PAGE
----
China's quiet achiever makes mark on energy's new frontier

As China’s solar tycoons go, “Sun king” Shi Zhengrong and Miao Liansheng occupy different ends of the spectrum.

In 2007, Shi’s Suntech Power became the first Chinese solar energy company to list on the New York Stock Exchange. Its value rocketed to $US16 billion, valuing the Australian-trained solar engineer about $US3 billion at the stock’s peak.

Shi, 50, remains well-regarded as a scientist even if the company’s debt default this year has all but obliterated his wealth. Chinese authorities continue to work on a possible rescue of the company while legal action against Shi remains a possibility.

Miao, 57, is much less famous outside China, though perhaps not for much longer.

His company, Yingli Green Energy, has knocked Suntech off its rank as the world’s biggest producer of solar photovoltaic panels and its breakneck growth - along with an array of other Chinese firms - has driven PV prices down by about three-quarters in four years.

“He’s China’s Richard Branson,” said Daman Cole, commercial director of Yingli Solar, speaking of his boss at the opening of the company’s Australian office this week in Sydney.

To be sure, the British billionaire’s preference for media stunts does not appear to feature in Miao’s playbook. Inside China, the media highlights Suntech’s Western management approach while Yingli embodies the Chinese way of business. While Shi was devoting years in the lab for his PhD, Miao spent 15 years in the Chinese military.

Miao’s first business foray was hawking cosmetics before he branched out into organic vegetables and low-alkaline water. Not just street savvy, Miao also picked up a bachelor’s degree in business management and then an MBA from prestigious Peking University.

A hunger for news, which apparently remains unsated today, led him in 1993 to stumble onto PV. He then “gave up everything for solar”, according to one Chinese report, setting up his solar plant in his home city of Baoding, a couple of hours’ drive south of Beijing.

Yingli’s stock listed in New York in 2008 and, in characteristic fashion, Miao rang the bourse’s bell on listing day without a tie. (Unlike Shi, Miao speaks only Chinese but has an ear for accents and can identify an Australian from others, his employees say.)

Yingli’s shares tracked Suntech’s surge and also flared out in early 2010 as investors became worried that Chinese companies had vastly over-invested in manufacturing capacity.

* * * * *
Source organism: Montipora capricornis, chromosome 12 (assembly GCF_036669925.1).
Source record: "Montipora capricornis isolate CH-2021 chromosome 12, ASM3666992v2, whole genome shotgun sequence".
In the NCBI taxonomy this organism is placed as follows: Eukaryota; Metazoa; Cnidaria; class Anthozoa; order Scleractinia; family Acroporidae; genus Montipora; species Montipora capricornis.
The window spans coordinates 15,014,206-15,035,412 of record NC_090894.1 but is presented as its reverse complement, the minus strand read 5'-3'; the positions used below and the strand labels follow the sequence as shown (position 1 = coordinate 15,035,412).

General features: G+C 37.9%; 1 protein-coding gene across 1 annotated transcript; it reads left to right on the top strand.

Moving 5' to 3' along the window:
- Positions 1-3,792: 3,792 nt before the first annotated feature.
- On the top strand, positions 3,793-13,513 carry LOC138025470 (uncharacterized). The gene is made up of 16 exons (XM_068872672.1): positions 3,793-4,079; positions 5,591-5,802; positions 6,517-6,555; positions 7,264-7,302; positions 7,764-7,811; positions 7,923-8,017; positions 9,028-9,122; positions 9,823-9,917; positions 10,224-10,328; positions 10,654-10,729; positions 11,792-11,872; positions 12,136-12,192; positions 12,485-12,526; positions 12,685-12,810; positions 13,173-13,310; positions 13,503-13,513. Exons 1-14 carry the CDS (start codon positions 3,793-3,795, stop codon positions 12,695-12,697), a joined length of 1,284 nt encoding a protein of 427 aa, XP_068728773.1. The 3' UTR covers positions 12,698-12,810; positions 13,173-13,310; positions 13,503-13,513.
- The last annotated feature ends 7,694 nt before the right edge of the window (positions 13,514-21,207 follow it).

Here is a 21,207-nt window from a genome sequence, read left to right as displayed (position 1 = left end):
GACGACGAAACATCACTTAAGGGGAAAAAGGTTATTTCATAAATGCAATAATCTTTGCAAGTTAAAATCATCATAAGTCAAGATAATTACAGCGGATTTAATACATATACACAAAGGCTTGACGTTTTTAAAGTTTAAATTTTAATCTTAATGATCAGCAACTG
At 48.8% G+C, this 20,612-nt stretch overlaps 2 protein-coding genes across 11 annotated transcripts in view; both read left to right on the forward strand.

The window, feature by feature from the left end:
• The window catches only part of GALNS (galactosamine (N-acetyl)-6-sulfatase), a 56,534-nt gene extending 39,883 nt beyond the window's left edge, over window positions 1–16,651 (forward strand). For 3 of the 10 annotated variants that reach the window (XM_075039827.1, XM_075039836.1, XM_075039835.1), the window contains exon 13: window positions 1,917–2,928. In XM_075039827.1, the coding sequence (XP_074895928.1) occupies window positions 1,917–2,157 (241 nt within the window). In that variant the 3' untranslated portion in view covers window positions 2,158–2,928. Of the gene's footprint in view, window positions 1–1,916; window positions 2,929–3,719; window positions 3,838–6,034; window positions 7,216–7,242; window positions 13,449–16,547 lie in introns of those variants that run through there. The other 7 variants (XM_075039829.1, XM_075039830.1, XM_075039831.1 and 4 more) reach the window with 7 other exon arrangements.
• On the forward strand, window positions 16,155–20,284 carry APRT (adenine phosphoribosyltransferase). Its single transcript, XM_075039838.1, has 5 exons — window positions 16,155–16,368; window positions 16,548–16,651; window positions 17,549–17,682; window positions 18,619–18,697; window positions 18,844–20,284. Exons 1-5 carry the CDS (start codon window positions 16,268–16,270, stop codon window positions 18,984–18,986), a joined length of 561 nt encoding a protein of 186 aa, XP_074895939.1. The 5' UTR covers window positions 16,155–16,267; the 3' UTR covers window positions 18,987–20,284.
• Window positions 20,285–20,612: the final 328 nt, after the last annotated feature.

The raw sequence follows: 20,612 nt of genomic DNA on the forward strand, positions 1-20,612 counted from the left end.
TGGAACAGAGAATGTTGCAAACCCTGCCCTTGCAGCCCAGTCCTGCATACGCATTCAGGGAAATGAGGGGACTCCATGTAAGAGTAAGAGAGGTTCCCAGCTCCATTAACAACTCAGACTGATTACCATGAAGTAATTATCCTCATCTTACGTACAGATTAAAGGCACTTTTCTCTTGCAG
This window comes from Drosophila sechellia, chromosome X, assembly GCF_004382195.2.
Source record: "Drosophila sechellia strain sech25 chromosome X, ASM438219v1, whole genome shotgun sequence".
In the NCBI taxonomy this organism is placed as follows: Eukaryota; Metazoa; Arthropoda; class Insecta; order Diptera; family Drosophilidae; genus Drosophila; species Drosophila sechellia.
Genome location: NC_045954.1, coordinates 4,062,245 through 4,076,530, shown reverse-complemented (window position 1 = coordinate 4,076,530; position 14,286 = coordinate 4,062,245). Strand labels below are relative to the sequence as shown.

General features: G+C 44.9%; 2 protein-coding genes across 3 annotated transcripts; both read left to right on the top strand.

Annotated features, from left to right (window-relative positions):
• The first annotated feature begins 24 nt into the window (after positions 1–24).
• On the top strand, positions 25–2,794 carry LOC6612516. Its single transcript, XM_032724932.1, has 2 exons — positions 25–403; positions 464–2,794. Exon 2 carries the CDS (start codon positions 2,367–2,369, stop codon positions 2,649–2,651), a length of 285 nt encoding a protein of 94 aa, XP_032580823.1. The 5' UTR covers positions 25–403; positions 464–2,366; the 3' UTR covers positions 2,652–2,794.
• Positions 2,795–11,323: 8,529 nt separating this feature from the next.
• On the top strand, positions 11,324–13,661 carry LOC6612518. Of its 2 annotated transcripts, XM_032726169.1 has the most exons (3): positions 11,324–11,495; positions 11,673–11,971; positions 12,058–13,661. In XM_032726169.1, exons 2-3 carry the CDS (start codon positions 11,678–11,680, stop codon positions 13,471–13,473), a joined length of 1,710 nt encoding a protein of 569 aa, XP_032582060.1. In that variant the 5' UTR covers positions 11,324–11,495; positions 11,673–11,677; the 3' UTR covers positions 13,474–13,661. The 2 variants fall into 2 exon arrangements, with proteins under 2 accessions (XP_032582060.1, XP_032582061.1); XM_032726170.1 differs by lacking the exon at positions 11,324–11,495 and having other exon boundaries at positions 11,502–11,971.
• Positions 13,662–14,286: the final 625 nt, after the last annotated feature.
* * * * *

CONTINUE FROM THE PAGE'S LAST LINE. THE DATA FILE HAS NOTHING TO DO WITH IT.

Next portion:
Those concerns intensified as the US and Europe launched anti-dumping claims against the flood of low-cost solar panels. The European Union last month brokered a deal with China, reopening the market for Yingli and others.

In the US case, Yingli managed to get around import restrictions by sourcing solar cells used in its module exports from Taiwan. “We have been really well positioned to circumvent (the US block),” Judy Lee, a vice-president at Yingli, said this week.

Partly because of its flexibility, Yingli has continued to produce at its capacity of about 2.5 gigawatts of cells a year. June quarter shipments were about 23 per cent higher than the first quarter, a growth pace roughly double earlier estimates.

Significantly, Yingli has turned to its domestic market to maintain growth. Shipments to Chinese customers accounted for 23 per cent of output in the second quarter, up from 6 per cent a year earlier.

The opening of the Sydney office is also part of Yingli’s search for new markets. The company aims to grab 10 per cent of the Australian market within a couple of years, with a focus on commercial customers. Orders secured include a 1.25-megawatt deal to supply the panels for 30 buildings for the City of Sydney worth $3.4 million, while it has also signed a distribution pact with L&H Group, a major electrical wholesaler in Australia and New Zealand.

Solar-powered smartphone batteries and broader “energy solutions” with customers are expected to feature in the future.

Investors, though, seem to think the worst of the storms buffeting the industry are over. Yingli’s shares are up 60 per cent this year, with Miao’s stake in the company alone worth about $220 million.

Miao, meanwhile, continues to work as he always has. He never takes holidays, he sleeps in the office and gets up at 6am to start greeting people as they come to work, Lee says.

His company built Baoding’s only 5-star hotel to accommodate all the visitors, a clothing factory makes the uniforms all staff wear and, yes, he still grows organic vegies.

“Even today he will go with employees to go running, he sweeps the floors,” Lee says. “He’s done everything you can imagine, from top to bottom.”

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